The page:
Quite some time ago I had announced the completion of Java eLearning Kit for Dummies. Well, sometimes things don’t go quite as planned in the publishing world and this edition of the book never quite got out the door. Fortunately, the book is still alive and those of you who eagerly anticipated the last book won’t be disappointed this time. What I’ll be doing is updating that previous manuscript to work with Java 8 and to include new Java 8 features such as lambda expressions.
Of course, I still want to avoid making any errors in the book if at all possible. That’s where you come into play. I need beta readers for this updated version of the book. You’ll get to hear about the latest Java 8 functionality and see it in action. This version of Java is really exciting because of the important changes it contains. As a beta reader, you’ll get to see the manuscript as I write it and make comments about the material it contains. In other words, you get to help shape the content of my book and make it a better product—one specifically designed to meet your needs.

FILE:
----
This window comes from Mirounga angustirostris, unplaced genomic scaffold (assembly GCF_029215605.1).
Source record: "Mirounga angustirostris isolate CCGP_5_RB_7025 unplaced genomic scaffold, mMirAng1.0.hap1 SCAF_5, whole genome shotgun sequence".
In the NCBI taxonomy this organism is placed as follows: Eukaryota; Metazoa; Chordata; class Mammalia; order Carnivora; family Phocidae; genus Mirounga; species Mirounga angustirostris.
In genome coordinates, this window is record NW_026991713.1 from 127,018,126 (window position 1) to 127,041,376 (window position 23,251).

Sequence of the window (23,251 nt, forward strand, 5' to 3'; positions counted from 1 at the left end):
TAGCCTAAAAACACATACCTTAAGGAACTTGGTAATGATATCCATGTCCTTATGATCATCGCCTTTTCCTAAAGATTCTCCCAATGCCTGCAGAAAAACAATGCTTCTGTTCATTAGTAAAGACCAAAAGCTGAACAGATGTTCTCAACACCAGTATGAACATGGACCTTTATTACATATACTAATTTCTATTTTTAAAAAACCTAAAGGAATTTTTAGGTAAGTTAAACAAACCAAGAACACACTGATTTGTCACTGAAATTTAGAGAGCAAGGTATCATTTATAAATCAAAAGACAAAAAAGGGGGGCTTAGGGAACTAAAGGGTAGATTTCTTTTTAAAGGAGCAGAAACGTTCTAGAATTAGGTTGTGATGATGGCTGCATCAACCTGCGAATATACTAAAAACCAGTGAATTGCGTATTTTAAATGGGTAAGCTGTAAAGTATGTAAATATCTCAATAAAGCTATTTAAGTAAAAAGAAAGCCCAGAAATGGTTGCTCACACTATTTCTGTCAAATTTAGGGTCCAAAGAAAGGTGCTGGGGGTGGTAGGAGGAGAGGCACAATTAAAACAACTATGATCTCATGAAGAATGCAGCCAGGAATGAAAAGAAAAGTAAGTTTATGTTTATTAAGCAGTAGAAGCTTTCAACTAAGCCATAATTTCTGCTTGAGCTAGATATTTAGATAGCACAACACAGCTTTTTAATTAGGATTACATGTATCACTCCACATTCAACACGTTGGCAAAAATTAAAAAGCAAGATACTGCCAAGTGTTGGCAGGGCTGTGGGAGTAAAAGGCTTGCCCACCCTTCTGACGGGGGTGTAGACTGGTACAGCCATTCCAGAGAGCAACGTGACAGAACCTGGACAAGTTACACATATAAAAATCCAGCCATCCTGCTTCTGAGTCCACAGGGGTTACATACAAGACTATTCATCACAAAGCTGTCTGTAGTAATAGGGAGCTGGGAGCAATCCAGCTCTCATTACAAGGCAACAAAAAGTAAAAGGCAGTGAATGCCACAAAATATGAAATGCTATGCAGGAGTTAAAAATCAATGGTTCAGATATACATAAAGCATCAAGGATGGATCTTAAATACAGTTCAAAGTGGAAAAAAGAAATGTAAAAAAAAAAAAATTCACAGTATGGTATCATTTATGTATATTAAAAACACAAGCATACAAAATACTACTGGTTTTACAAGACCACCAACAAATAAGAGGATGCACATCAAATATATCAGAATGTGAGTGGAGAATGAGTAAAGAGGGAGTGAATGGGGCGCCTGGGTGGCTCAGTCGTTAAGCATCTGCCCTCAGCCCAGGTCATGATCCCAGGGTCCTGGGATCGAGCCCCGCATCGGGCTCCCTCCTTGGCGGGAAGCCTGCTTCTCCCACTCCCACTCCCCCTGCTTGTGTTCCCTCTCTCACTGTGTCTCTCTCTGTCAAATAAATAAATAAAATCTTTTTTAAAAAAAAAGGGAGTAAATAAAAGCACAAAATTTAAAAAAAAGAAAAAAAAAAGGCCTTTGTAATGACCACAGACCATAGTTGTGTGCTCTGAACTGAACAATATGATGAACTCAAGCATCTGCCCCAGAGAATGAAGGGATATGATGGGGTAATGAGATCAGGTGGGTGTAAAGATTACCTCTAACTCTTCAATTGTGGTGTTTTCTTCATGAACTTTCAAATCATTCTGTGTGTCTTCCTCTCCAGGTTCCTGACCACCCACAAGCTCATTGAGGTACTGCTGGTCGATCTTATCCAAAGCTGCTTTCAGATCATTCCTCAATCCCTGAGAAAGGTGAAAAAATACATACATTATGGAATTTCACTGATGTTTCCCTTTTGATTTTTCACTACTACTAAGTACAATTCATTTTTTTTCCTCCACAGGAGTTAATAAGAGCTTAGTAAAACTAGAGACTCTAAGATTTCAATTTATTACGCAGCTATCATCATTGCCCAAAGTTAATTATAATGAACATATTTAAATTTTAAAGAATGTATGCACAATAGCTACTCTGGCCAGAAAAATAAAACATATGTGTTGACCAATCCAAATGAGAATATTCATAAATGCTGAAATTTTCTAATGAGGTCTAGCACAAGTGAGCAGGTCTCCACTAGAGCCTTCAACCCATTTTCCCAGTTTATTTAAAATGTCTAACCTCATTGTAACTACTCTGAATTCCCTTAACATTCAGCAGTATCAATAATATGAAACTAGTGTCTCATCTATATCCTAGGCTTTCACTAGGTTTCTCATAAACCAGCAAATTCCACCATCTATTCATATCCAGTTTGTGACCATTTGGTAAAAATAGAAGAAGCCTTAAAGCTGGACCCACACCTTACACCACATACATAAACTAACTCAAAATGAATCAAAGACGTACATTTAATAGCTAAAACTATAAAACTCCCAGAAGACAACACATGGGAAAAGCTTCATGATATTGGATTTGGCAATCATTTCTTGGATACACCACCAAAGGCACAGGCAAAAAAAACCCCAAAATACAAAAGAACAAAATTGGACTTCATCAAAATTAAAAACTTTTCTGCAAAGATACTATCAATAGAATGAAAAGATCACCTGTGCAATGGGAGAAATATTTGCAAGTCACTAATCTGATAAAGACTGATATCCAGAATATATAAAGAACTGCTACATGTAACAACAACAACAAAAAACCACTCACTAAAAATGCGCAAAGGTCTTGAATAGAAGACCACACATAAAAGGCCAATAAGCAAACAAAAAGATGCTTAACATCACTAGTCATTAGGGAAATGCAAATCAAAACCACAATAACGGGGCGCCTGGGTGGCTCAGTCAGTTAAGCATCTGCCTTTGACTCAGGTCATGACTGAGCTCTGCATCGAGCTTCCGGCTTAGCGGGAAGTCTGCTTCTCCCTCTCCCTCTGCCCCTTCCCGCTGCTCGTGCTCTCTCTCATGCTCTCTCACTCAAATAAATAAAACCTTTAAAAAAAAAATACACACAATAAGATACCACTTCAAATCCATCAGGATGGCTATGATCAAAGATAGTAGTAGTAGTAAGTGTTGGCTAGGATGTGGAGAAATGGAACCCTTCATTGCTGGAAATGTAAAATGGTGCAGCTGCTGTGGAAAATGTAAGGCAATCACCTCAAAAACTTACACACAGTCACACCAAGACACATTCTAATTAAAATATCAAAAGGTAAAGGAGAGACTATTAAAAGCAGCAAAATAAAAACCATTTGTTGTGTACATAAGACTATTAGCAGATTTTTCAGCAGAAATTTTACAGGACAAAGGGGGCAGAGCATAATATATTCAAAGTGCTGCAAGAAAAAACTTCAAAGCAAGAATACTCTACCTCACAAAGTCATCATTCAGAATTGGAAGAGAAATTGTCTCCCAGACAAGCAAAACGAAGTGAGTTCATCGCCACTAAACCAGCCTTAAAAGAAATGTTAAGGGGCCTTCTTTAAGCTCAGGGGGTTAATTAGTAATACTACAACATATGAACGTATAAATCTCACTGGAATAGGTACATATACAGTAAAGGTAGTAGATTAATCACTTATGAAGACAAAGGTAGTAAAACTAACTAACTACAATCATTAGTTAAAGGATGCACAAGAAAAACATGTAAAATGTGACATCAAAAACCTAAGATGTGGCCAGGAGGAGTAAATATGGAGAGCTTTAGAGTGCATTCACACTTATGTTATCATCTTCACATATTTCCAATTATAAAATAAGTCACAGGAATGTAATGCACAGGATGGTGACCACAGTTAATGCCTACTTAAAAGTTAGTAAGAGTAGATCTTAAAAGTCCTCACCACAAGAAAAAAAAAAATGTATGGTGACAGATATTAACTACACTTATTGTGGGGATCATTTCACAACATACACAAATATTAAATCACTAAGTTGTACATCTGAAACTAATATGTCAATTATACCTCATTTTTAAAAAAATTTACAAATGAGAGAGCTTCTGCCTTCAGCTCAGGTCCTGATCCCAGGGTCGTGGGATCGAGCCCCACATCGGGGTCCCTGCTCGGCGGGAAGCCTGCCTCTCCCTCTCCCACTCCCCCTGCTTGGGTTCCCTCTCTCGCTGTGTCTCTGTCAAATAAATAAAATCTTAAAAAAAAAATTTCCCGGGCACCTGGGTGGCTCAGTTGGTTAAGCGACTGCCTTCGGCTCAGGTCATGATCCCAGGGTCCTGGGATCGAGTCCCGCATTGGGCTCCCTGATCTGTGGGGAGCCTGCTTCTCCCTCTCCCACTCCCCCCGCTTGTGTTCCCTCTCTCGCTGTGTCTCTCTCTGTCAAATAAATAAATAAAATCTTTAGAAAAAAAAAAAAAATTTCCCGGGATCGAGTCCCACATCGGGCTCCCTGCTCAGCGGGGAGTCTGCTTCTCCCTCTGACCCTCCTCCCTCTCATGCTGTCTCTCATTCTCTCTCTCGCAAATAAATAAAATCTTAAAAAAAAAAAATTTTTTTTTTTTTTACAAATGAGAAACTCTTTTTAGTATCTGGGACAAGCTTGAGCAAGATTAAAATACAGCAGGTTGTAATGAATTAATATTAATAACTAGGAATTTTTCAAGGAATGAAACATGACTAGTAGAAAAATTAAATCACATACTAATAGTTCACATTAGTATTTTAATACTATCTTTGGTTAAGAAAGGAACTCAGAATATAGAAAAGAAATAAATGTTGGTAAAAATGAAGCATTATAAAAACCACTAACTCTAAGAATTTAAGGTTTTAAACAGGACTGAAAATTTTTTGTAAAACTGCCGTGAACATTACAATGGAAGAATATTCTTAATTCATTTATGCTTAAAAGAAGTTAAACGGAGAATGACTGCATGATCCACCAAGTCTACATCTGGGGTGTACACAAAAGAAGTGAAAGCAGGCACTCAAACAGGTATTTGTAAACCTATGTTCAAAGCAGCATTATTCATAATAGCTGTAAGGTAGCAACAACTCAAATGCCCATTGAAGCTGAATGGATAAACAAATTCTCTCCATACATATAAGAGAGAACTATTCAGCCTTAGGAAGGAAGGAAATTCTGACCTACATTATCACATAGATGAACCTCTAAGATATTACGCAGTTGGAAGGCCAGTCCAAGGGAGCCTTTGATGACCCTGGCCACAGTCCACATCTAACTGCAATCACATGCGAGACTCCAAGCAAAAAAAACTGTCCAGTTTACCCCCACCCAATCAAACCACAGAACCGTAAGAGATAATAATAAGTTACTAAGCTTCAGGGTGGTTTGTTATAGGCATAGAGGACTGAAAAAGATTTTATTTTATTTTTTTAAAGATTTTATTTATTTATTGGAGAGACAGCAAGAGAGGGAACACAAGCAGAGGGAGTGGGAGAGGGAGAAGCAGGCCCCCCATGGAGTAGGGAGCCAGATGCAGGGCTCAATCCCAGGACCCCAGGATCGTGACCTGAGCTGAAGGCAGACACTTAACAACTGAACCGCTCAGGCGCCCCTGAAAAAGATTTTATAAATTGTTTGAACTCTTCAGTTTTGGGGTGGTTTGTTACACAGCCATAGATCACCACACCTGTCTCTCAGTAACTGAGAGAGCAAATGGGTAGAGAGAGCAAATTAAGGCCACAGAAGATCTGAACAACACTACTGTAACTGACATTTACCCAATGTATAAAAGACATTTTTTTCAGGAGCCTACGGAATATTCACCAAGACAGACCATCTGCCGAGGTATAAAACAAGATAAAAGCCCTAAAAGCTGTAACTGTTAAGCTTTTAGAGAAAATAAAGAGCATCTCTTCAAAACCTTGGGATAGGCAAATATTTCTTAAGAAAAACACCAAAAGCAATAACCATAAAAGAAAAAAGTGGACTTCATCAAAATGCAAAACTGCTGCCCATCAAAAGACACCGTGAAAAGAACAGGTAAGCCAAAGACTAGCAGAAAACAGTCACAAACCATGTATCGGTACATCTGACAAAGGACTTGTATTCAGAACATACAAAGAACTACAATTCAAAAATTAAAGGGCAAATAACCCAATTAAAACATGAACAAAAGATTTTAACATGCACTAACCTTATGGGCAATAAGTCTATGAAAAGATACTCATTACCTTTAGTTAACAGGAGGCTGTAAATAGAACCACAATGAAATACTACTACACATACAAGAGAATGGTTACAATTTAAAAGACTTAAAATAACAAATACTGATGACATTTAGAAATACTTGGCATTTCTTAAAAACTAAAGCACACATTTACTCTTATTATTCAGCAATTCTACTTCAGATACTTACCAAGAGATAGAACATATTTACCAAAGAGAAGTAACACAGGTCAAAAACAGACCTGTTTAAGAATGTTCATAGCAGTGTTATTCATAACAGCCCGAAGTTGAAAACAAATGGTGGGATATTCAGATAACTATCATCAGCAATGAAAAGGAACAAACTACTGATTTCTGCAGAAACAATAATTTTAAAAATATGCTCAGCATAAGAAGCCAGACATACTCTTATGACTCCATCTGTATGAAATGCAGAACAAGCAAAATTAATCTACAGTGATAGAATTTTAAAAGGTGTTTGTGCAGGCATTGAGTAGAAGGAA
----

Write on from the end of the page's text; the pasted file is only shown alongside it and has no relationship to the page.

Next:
Don’t worry about your credentials. In fact, that’s the entire purpose of the beta reader program. I want people who would actually read this book as participants, so your knowledge of Java is unimportant. This is a book for the beginner and doesn’t assume any knowledge on your part. In addition, the platform you use doesn’t matter. This book will address the requirements for using Java on the Mac, Windows, and Linux platforms. By the time you get done with the book, you’ll have gained new skills that you can use to better your position at work or to create applications as a hobby. No matter what your reason for wanting to learn Java, I’d love to hear from you as a potential beta reader because this book is for everyone who wants to learn something new about this language.